Case 1. TPA plays the role of verifier to check the proof returned from CSS during executing the protocols and as shown in Section 4.4. In this case, observe that both CSS and TPA perform exactly the same as the BLS-based public verification scheme of [8], so the unforgeability guarantee immediately follows from the work of [8]. As shown in [21], the BLS scheme is secure when the CDH problem is hard in bilinear groups, based on which the unforgeability of BLS-based public scheme has been proven in [8] and thus omitted here.
Case 2. The client acts as the verifier to check TPA’s logs as in the protocol of Section 4.4. To pass the client’s check with (12), TPA should return the correct proof . Now, assume that TPA is able to forge the proof. As shown in [8], due to the security of BLS scheme, the BLS-based homomorphic verifiable tag is unforgeable, and thus the aggregated tag is also unforgeable. So, the only choice for TPA is to generate the forged aggregated block, denoted with , as the response to client’s check. Then, for (12) to be satisfied, we haveIn addition, according to the correct proof, we haveNote that is the parameter computed by client herself, and the security of is ensured by the security of bitcoin pseudorandom source of [12]. Based on the security of BLS scheme, we can learn thatwhere and .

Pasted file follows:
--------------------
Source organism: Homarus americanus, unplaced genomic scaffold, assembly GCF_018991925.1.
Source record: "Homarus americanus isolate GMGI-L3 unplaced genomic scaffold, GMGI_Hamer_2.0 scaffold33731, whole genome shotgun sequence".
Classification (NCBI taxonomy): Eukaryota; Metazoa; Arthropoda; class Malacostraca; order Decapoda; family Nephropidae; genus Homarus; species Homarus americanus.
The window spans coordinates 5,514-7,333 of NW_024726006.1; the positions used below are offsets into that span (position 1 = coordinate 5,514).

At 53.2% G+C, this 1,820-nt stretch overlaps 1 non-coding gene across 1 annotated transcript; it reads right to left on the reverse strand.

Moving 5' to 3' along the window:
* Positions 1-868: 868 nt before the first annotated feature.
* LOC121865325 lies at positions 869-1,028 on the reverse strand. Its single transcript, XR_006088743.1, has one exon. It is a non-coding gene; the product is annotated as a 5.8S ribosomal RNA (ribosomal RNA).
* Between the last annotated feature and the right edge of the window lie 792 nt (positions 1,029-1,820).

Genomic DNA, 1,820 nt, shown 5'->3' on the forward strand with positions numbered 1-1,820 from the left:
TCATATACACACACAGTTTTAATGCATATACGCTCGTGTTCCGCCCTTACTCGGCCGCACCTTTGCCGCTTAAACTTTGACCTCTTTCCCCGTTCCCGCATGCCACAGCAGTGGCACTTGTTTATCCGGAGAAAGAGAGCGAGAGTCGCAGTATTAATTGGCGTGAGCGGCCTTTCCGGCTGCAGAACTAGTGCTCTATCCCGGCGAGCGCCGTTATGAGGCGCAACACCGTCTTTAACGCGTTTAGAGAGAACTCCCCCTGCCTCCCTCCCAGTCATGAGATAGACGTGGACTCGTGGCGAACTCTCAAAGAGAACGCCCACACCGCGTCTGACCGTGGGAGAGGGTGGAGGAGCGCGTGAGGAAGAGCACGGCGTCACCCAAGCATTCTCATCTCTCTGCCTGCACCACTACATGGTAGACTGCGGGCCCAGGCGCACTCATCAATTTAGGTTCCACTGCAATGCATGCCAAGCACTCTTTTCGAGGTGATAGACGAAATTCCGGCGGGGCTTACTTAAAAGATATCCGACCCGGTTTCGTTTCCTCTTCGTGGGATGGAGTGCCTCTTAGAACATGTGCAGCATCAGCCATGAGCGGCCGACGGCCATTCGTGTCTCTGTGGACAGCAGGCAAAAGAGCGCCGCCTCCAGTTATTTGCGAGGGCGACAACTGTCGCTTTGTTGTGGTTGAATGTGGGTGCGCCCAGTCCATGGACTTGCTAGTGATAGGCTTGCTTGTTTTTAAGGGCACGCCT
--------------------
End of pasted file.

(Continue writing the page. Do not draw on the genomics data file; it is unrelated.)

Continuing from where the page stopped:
For any two given elements , we have , where . Hence, (16) is transformed as follows: Obviously, (17) means that malicious TPA can solve the DL problem, which is in conflict with the assumption that DL problem is hard. Therefore, it is infeasible for TPA to forge a proof to pass the client’s check. This completes our proof.

Theorem 2 (liability). If any adversary attempts to cheat or frame the honest entity who has been well behaving, the honest entity can output incontestable evidence to confirm the misbehavior of adversary in case of lawsuit.

Proof. It is clear that if the honest entity can protect against the collusion of the other two malicious entities, then this honest entity can certainly protect against any single malicious entity. Hence, to prove Theorem 2, it suffices to consider the following three cases where only one entity is honest.